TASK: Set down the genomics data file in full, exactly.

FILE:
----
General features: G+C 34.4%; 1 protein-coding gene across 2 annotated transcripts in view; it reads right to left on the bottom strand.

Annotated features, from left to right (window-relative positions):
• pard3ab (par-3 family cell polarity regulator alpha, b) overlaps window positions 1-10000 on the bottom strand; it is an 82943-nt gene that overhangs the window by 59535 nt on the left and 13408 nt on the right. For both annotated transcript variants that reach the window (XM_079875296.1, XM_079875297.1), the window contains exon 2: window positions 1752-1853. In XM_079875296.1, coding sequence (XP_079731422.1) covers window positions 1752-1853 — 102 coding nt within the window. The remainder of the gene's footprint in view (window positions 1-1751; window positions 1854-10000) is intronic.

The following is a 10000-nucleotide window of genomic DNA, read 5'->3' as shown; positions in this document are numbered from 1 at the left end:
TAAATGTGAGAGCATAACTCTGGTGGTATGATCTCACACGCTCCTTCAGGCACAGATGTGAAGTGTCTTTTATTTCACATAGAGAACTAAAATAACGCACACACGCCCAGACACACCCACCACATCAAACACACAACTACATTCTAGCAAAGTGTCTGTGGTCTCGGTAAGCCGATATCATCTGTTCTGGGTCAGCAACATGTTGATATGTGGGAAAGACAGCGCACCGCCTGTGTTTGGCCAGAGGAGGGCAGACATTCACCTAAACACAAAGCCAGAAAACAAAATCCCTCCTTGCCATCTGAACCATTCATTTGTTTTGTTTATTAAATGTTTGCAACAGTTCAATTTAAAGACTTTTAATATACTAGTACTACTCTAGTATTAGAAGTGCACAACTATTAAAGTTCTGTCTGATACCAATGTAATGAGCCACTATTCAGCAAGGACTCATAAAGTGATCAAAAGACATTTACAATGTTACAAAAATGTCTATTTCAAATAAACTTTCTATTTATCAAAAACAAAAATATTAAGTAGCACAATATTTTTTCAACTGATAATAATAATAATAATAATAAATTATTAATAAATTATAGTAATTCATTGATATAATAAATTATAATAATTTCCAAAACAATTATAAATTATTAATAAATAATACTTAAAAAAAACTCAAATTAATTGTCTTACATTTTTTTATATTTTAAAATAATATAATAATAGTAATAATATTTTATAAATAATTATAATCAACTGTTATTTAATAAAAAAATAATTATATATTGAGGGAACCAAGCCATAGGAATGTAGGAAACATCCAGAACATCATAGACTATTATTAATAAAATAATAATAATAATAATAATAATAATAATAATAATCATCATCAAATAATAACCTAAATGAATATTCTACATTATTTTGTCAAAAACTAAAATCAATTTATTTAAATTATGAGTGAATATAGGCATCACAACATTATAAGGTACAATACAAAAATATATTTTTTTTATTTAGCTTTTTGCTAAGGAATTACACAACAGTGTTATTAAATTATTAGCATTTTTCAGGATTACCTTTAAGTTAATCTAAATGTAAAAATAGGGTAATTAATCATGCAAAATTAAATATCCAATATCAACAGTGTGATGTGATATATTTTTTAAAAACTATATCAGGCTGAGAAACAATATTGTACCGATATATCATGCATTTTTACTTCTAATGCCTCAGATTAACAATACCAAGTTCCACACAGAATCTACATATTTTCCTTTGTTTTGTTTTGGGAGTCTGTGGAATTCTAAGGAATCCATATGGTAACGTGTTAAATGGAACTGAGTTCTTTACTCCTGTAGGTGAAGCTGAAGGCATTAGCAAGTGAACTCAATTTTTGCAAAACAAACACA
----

General features: G+C 34.4%; 1 protein-coding gene across 2 annotated transcripts in view; it reads right to left on the bottom strand.

Annotated features, from left to right (window-relative positions):
• pard3ab (par-3 family cell polarity regulator alpha, b) overlaps window positions 1-10000 on the bottom strand; it is an 82943-nt gene that overhangs the window by 59535 nt on the left and 13408 nt on the right. For both annotated transcript variants that reach the window (XM_079875296.1, XM_079875297.1), the window contains exon 2: window positions 1752-1853. In XM_079875296.1, coding sequence (XP_079731422.1) covers window positions 1752-1853 — 102 coding nt within the window. The remainder of the gene's footprint in view (window positions 1-1751; window positions 1854-10000) is intronic.

The following is a 10000-nucleotide window of genomic DNA, read 5'->3' as shown; positions in this document are numbered from 1 at the left end:
TAAATGTGAGAGCATAACTCTGGTGGTATGATCTCACACGCTCCTTCAGGCACAGATGTGAAGTGTCTTTTATTTCACATAGAGAACTAAAATAACGCACACACGCCCAGACACACCCACCACATCAAACACACAACTACATTCTAGCAAAGTGTCTGTGGTCTCGGTAAGCCGATATCATCTGTTCTGGGTCAGCAACATGTTGATATGTGGGAAAGACAGCGCACCGCCTGTGTTTGGCCAGAGGAGGGCAGACATTCACCTAAACACAAAGCCAGAAAACAAAATCCCTCCTTGCCATCTGAACCATTCATTTGTTTTGTTTATTAAATGTTTGCAACAGTTCAATTTAAAGACTTTTAATATACTAGTACTACTCTAGTATTAGAAGTGCACAACTATTAAAGTTCTGTCTGATACCAATGTAATGAGCCACTATTCAGCAAGGACTCATAAAGTGATCAAAAGACATTTACAATGTTACAAAAATGTCTATTTCAAATAAACTTTCTATTTATCAAAAACAAAAATATTAAGTAGCACAATATTTTTTCAACTGATAATAATAATAATAATAATAAATTATTAATAAATTATAGTAATTCATTGATATAATAAATTATAATAATTTCCAAAACAATTATAAATTATTAATAAATAATACTTAAAAAAAACTCAAATTAATTGTCTTACATTTTTTTATATTTTAAAATAATATAATAATAGTAATAATATTTTATAAATAATTATAATCAACTGTTATTTAATAAAAAAATAATTATATATTGAGGGAACCAAGCCATAGGAATGTAGGAAACATCCAGAACATCATAGACTATTATTAATAAAATAATAATAATAATAATAATAATAATAATAATAATCATCATCAAATAATAACCTAAATGAATATTCTACATTATTTTGTCAAAAACTAAAATCAATTTATTTAAATTATGAGTGAATATAGGCATCACAACATTATAAGGTACAATACAAAAATATATTTTTTTTATTTAGCTTTTTGCTAAGGAATTACACAACAGTGTTATTAAATTATTAGCATTTTTCAGGATTACCTTTAAGTTAATCTAAATGTAAAAATAGGGTAATTAATCATGCAAAATTAAATATCCAATATCAACAGTGTGATGTGATATATTTTTTAAAAACTATATCAGGCTGAGAAACAATATTGTACCGATATATCATGCATTTTTACTTCTAATGCCTCAGATTAACAATACCAAGTTCCACACAGAATCTACATATTTTCCTTTGTTTTGTTTTGGGAGTCTGTGGAATTCTAAGGAATCCATATGGTAACGTGTTAAATGGAACTGAGTTCTTTACTCCTGTAGGTGAAGCTGAAGGCATTAGCAAGTGAACTCAATTTTTGCAAAACAAACACA